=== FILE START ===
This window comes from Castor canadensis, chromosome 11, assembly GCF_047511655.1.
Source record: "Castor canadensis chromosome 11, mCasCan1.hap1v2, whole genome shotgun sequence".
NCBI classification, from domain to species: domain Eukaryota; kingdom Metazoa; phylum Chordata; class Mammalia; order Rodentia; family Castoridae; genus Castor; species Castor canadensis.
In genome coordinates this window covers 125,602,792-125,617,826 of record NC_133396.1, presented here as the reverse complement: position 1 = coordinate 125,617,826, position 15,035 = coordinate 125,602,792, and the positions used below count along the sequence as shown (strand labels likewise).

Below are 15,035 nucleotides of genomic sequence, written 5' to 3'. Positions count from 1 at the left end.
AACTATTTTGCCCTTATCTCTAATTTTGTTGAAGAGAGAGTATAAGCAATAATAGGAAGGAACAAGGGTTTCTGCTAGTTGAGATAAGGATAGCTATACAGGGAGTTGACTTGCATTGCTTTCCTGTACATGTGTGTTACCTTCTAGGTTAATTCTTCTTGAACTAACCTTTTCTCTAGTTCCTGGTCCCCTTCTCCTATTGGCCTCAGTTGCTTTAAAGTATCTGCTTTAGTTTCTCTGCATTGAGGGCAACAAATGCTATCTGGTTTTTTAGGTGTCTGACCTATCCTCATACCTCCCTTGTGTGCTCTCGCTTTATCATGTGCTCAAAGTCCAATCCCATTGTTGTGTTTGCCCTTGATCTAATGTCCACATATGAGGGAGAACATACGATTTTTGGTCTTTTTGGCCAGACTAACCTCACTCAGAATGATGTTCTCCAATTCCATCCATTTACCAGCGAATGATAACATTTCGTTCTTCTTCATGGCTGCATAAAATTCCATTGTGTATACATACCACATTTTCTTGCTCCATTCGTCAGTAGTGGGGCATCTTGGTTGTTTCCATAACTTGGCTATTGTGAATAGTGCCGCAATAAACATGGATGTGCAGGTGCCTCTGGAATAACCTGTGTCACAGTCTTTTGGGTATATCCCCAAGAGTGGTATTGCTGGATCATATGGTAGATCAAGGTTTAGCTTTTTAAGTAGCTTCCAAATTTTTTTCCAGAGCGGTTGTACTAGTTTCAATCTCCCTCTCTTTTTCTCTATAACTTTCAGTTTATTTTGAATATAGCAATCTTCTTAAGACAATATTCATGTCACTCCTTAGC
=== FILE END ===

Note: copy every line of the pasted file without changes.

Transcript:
This window comes from Castor canadensis, chromosome 11, assembly GCF_047511655.1.
Source record: "Castor canadensis chromosome 11, mCasCan1.hap1v2, whole genome shotgun sequence".
NCBI classification, from domain to species: domain Eukaryota; kingdom Metazoa; phylum Chordata; class Mammalia; order Rodentia; family Castoridae; genus Castor; species Castor canadensis.
In genome coordinates this window covers 125,602,792-125,617,826 of record NC_133396.1, presented here as the reverse complement: position 1 = coordinate 125,617,826, position 15,035 = coordinate 125,602,792, and the positions used below count along the sequence as shown (strand labels likewise).

Below are 15,035 nucleotides of genomic sequence, written 5' to 3'. Positions count from 1 at the left end.
AACTATTTTGCCCTTATCTCTAATTTTGTTGAAGAGAGAGTATAAGCAATAATAGGAAGGAACAAGGGTTTCTGCTAGTTGAGATAAGGATAGCTATACAGGGAGTTGACTTGCATTGCTTTCCTGTACATGTGTGTTACCTTCTAGGTTAATTCTTCTTGAACTAACCTTTTCTCTAGTTCCTGGTCCCCTTCTCCTATTGGCCTCAGTTGCTTTAAAGTATCTGCTTTAGTTTCTCTGCATTGAGGGCAACAAATGCTATCTGGTTTTTTAGGTGTCTGACCTATCCTCATACCTCCCTTGTGTGCTCTCGCTTTATCATGTGCTCAAAGTCCAATCCCATTGTTGTGTTTGCCCTTGATCTAATGTCCACATATGAGGGAGAACATACGATTTTTGGTCTTTTTGGCCAGACTAACCTCACTCAGAATGATGTTCTCCAATTCCATCCATTTACCAGCGAATGATAACATTTCGTTCTTCTTCATGGCTGCATAAAATTCCATTGTGTATACATACCACATTTTCTTGCTCCATTCGTCAGTAGTGGGGCATCTTGGTTGTTTCCATAACTTGGCTATTGTGAATAGTGCCGCAATAAACATGGATGTGCAGGTGCCTCTGGAATAACCTGTGTCACAGTCTTTTGGGTATATCCCCAAGAGTGGTATTGCTGGATCATATGGTAGATCAAGGTTTAGCTTTTTAAGTAGCTTCCAAATTTTTTTCCAGAGCGGTTGTACTAGTTTCAATCTCCCTCTCTTTTTCTCTATAACTTTCAGTTTATTTTGAATATAGCAATCTTCTTAAGACAATATTCATGTCACTCCTTAGC